Installing Quick Calendar

Installing the quick calendar is easy. Follow the steps below:

  1. Make sure your have LAMP running.
  2. If using PHP 4, need to have magic_quote off. Check that the php directive short_open_tag is 1 (editable via php.ini or .htaccess). The phpinfo() function reveals all your settings.
  3. Download the source code from here
  4. Unzip the downloaded code into a directory of your choice.
  5. Rename config.bak.php to config.php. Configure config.php with the right db and path details.
  6. There should be a sql file in the dowloaded code. Run the sql in your server to create the sample tables and data. You can of course empty the tables and populate with new data later.
  7. Lets try to insert a ‘small’ calendar. Paste the following code into the page where you want your calendar to appear:
  8. <?php
    $cssCalendar= 'float:left;margin-right:30px;';
    // configure calendar theme
    initQCalendar('small','qCalendarSmall', $cssCalendar, 'myContentSmall', $cssLongDesc, 0,0,0,0,0);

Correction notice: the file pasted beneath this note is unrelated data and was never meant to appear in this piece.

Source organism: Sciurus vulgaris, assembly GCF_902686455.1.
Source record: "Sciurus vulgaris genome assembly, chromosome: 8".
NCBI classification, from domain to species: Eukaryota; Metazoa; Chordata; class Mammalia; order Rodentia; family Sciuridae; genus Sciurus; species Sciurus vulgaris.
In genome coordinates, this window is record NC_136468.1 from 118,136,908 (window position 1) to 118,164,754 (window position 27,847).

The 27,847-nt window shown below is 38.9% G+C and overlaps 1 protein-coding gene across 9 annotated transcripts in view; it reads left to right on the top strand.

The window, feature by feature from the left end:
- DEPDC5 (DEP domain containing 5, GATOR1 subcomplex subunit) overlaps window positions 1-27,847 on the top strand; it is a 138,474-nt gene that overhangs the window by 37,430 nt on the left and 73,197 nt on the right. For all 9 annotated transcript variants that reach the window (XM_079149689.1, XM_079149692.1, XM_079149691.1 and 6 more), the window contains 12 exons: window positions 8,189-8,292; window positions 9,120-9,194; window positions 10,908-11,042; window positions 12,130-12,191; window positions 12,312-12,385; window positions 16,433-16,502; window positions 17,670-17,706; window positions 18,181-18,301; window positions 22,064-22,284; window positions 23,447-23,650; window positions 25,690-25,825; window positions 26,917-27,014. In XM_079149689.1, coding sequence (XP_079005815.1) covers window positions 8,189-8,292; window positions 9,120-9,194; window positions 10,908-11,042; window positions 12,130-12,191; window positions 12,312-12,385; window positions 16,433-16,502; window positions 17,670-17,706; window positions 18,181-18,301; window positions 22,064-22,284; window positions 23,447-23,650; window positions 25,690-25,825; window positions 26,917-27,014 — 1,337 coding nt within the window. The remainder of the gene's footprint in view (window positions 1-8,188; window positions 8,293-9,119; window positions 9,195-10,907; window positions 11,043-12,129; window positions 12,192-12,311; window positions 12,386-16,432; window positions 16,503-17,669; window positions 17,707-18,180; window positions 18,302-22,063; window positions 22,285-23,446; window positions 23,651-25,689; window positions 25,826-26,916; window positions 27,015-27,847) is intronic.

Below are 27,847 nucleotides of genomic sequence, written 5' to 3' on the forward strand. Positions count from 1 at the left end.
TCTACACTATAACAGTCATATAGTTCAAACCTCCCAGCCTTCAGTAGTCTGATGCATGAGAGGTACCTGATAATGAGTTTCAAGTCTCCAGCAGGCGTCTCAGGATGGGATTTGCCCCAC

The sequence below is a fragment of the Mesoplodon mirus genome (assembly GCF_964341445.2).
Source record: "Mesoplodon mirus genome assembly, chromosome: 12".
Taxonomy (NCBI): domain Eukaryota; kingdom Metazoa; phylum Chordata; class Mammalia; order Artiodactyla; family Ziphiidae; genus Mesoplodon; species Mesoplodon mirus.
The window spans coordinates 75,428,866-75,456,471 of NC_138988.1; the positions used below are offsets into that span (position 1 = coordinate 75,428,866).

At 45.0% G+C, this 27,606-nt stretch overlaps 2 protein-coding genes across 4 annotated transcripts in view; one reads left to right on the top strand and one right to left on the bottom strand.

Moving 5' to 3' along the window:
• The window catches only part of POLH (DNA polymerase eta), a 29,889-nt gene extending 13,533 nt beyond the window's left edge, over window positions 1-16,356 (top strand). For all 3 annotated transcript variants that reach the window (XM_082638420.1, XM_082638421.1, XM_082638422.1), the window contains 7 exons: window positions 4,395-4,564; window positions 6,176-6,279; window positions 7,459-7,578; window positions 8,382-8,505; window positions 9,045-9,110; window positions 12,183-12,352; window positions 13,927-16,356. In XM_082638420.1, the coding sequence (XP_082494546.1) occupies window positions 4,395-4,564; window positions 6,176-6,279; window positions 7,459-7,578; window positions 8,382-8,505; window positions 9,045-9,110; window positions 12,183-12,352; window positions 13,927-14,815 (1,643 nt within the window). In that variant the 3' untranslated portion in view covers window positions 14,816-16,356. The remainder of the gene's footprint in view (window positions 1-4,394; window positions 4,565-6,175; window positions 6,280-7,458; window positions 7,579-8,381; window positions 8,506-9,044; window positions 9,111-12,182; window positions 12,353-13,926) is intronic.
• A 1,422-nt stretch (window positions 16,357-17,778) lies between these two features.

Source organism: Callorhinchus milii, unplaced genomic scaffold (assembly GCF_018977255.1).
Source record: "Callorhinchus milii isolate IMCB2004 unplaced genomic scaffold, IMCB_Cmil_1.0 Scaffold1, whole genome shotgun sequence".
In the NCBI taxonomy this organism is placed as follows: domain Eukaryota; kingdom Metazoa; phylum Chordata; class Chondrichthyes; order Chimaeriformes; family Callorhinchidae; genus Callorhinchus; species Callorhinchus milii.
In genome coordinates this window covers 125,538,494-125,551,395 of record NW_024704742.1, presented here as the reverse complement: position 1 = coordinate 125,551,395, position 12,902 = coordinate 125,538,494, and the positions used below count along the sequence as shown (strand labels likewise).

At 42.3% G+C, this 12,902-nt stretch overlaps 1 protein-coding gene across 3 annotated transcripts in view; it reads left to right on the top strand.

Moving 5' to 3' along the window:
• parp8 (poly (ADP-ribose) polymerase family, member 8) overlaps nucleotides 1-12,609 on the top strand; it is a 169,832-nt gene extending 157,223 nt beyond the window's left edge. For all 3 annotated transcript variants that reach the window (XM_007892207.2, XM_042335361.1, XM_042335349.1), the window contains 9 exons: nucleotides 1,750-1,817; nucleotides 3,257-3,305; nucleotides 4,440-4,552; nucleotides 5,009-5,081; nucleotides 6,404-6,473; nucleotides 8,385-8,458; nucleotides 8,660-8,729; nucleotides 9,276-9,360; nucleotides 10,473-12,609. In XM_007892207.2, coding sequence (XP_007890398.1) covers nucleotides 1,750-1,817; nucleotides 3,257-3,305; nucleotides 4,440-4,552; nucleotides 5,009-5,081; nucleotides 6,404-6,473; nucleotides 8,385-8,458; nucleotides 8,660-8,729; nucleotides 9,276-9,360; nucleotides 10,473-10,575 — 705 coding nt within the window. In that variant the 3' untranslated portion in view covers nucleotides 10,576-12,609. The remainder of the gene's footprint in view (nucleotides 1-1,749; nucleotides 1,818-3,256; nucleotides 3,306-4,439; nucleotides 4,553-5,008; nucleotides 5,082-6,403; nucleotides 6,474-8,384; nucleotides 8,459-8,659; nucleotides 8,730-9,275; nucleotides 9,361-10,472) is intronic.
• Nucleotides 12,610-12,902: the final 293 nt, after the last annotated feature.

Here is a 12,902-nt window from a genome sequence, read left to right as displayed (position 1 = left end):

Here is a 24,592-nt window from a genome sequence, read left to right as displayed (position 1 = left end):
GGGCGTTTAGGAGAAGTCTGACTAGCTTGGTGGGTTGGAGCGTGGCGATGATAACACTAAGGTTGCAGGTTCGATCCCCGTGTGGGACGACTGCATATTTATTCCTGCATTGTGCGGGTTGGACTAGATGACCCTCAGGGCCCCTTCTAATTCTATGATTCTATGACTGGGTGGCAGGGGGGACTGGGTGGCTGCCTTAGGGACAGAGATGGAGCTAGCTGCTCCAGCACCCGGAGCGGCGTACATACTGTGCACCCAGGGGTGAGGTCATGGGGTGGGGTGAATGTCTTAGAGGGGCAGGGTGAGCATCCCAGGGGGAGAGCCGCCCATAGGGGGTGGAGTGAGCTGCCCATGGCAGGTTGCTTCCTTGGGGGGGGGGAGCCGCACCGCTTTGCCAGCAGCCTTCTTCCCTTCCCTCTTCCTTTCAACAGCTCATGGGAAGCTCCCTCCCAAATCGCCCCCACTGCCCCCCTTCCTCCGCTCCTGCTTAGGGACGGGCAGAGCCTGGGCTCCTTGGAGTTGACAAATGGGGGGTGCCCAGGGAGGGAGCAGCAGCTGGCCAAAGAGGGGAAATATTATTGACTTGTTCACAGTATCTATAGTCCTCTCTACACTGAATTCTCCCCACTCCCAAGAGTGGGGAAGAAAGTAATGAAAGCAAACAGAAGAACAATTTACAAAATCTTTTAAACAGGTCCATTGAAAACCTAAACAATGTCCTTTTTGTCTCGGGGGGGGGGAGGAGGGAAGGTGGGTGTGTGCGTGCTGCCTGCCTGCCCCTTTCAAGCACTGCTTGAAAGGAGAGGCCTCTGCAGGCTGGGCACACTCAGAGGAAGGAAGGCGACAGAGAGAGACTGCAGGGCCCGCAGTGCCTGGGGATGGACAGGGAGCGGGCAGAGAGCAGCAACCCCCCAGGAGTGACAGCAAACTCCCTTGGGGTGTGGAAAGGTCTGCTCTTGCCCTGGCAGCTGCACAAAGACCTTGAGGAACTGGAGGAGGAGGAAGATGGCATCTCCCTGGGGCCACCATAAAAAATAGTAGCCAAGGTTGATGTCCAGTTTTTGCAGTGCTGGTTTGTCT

make sure the 'path_to' is the system path to your quick calendar directory.

  9. If you want to customise the calendar, you need to have the right parameters for the initQCalendar() function depending on the theme you choose:

  10. initQCalendar(theme, divCalendar, calendarCss, divLongDesc, longDescCss, day, month, year, category_id, ajax)


    'theme': name of the theme you want to use. It is the directory name under the themes directory.

    'divCalendar': name of the div you want to use to wrap around the calendar.

    'calendarCSS': CSS for DivCalendar above.

    'divLongDesc': name of the div where you want the long description to populate. This can be a new div or an existing one in the page. If it is a new div, you need to create one as shown in the sample above.

    'longDescCss': CSS for the Long Description.

    'day': current day. Leave 0 as the default.

    'month': current month. Leave 0 as the default.

    'year': current year. Leave 0 as the default.

    'category_id': 0 means show all categories.

    'ajax': Determines if this is an ajax call or not. Leave 0 as the default.

  11. That’s it. The best way to learn is to look at the demos. Duplicate the theme in the demo and play around.